The embodiment shown in FIG. 1 includes a plurality of users' computers 102a-c. The computers 102a-c are in communication with a network 104. The network 104 may be any public, private, or governmental network, such as the Internet or an intranet. The users' computers 102a-c use the network 104 to access a web server 106. In the embodiment shown, the web server 106 includes a computer-readable medium and a processor for storing and executing program code for implementing the MOC process. The embodiment shown also includes an ERP server 108 in communication with the network 104. In the embodiment shown, the users' computers 102a-c, the network 104, the web server 106, and the ERP system 108 are all elements of the MOC system.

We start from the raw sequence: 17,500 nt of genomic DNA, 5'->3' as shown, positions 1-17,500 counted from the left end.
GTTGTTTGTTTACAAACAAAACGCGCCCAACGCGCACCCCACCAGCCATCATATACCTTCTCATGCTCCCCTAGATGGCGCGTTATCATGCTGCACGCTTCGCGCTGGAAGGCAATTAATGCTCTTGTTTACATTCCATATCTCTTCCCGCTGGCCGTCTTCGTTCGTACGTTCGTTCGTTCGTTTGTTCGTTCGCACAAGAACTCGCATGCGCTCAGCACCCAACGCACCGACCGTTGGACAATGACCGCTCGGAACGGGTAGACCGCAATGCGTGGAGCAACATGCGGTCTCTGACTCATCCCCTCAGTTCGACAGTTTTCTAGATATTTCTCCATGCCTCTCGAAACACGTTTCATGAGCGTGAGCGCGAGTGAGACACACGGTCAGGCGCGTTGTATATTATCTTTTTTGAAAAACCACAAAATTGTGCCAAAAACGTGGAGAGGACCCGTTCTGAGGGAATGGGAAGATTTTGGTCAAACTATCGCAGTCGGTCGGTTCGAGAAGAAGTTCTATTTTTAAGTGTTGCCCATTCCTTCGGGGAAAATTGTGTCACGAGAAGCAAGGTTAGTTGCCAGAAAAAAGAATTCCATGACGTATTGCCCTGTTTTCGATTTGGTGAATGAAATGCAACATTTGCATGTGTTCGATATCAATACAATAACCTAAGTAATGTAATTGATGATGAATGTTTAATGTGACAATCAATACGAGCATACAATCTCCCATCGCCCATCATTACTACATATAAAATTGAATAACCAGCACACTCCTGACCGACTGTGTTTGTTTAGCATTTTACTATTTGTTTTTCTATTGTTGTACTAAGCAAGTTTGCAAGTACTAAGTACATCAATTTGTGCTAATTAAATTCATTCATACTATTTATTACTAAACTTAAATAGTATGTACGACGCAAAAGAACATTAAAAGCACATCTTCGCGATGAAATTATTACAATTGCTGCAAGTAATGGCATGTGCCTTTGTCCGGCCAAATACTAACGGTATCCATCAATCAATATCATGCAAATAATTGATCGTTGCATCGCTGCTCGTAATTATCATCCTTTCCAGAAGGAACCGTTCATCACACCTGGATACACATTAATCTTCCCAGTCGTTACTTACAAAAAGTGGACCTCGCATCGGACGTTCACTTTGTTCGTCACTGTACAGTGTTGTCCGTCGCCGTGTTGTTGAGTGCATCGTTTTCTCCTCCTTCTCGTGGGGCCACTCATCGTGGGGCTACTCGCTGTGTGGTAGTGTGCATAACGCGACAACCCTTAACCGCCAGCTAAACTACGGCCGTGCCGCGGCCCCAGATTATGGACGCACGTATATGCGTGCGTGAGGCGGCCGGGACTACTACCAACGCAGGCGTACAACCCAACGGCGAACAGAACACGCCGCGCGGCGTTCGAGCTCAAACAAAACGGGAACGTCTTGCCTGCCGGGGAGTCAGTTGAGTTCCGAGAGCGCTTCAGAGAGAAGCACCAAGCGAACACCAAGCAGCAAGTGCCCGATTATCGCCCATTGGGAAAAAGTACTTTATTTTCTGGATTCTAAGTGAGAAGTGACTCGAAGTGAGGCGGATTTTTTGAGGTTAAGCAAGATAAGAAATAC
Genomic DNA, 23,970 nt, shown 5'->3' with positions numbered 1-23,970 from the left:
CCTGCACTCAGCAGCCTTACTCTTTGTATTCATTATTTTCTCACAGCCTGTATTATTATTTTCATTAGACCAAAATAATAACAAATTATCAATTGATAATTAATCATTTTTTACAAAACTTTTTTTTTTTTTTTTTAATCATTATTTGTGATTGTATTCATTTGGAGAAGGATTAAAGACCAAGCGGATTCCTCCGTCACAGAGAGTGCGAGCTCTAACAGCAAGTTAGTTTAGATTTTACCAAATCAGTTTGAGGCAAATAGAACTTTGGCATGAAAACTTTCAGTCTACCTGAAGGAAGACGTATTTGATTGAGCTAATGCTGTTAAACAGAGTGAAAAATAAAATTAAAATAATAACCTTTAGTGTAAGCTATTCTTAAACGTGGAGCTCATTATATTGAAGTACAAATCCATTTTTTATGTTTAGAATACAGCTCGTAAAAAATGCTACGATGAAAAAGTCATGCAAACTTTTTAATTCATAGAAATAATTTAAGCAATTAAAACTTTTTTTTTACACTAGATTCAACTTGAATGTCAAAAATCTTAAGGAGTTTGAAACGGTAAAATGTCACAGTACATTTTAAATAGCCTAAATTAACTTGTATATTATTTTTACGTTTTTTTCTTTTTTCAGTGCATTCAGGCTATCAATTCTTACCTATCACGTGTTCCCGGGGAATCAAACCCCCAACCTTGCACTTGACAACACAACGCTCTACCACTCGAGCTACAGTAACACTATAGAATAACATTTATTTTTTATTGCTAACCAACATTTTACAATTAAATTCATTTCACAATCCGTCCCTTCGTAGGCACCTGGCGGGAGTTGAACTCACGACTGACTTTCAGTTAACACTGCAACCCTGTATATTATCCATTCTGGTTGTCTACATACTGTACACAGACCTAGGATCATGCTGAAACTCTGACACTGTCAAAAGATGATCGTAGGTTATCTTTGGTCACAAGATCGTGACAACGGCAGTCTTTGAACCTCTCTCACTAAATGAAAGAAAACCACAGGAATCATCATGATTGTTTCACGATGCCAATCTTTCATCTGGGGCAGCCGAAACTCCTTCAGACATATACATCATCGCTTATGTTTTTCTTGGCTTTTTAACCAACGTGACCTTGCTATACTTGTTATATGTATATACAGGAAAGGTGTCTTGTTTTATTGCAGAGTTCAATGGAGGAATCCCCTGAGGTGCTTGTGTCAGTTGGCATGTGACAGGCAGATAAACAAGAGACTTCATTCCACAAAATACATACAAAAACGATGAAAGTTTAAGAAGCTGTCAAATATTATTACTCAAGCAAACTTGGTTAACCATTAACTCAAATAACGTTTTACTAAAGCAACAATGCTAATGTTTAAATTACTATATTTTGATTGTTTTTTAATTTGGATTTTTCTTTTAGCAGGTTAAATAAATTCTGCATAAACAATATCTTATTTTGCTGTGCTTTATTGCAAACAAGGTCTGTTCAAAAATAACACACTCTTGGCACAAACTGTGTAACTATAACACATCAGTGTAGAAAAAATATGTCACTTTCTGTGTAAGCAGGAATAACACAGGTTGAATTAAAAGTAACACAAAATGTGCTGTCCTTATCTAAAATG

In the embodiment shown, the MOC system program code executes on the processors on the users' computers 102a-c, web server 106, and ERP server 108. In various embodiments, the processor may include, for example, digital logic processors capable of processing input, executing algorithms, and generating output as necessary in response to the inputs received from the user interface or other elements of the MOC system. Such processors may include a microprocessor, an application-specific integrated circuit (ASIC), and state machines. Such processors include, or may be in communication with, media. This media may be computer-readable media, which stores instructions that cause the processor to perform the steps described herein, when the processor executes these instructions.